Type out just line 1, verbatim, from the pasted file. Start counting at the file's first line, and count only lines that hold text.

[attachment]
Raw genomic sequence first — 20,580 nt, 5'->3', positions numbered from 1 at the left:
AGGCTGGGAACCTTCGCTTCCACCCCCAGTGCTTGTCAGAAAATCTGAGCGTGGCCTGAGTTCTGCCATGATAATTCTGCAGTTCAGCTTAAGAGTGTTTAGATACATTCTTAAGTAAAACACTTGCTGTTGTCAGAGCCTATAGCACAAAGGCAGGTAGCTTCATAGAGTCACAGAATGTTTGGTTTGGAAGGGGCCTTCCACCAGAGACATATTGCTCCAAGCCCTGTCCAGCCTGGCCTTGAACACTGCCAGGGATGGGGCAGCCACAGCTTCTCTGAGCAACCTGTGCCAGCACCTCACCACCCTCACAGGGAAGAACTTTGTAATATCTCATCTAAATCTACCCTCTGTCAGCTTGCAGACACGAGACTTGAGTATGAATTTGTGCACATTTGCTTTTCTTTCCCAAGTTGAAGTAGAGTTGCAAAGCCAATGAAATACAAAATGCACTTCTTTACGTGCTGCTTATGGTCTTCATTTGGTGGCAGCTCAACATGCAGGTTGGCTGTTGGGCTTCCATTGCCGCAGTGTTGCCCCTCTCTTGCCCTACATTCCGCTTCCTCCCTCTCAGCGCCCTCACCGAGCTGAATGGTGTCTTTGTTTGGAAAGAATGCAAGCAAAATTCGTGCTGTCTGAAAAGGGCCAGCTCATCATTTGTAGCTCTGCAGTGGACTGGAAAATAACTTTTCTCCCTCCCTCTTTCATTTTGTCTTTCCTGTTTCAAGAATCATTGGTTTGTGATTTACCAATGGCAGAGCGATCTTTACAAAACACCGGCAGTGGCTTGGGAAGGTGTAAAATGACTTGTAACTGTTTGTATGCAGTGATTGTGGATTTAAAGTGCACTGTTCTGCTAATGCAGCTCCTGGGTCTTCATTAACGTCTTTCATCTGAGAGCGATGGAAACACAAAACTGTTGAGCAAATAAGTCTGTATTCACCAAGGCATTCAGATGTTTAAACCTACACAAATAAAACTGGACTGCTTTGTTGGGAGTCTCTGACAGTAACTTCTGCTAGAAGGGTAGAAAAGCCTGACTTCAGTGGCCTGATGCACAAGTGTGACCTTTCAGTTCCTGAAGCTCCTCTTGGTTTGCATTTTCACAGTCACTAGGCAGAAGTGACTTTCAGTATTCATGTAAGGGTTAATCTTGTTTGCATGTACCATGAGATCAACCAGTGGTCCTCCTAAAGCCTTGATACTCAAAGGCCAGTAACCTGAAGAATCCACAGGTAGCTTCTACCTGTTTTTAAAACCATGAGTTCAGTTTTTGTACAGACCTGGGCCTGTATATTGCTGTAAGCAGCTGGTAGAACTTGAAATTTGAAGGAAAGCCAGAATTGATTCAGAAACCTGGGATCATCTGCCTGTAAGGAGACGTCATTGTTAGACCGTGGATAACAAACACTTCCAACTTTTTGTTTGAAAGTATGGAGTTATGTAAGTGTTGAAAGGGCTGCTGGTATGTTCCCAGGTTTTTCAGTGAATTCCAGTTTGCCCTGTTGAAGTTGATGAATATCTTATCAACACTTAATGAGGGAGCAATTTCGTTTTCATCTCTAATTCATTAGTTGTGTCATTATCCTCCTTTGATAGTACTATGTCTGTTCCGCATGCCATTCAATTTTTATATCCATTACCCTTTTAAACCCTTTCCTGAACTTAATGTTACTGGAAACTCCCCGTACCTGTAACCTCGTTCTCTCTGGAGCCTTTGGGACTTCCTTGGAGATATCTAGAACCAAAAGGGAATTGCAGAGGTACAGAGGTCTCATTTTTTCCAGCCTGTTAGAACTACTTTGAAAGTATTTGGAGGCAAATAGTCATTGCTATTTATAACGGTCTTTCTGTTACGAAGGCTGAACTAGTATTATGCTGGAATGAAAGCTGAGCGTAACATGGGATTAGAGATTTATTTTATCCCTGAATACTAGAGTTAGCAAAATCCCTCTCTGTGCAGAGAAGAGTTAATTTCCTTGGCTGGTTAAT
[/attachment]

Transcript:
Raw genomic sequence first — 20,580 nt, 5'->3', positions numbered from 1 at the left: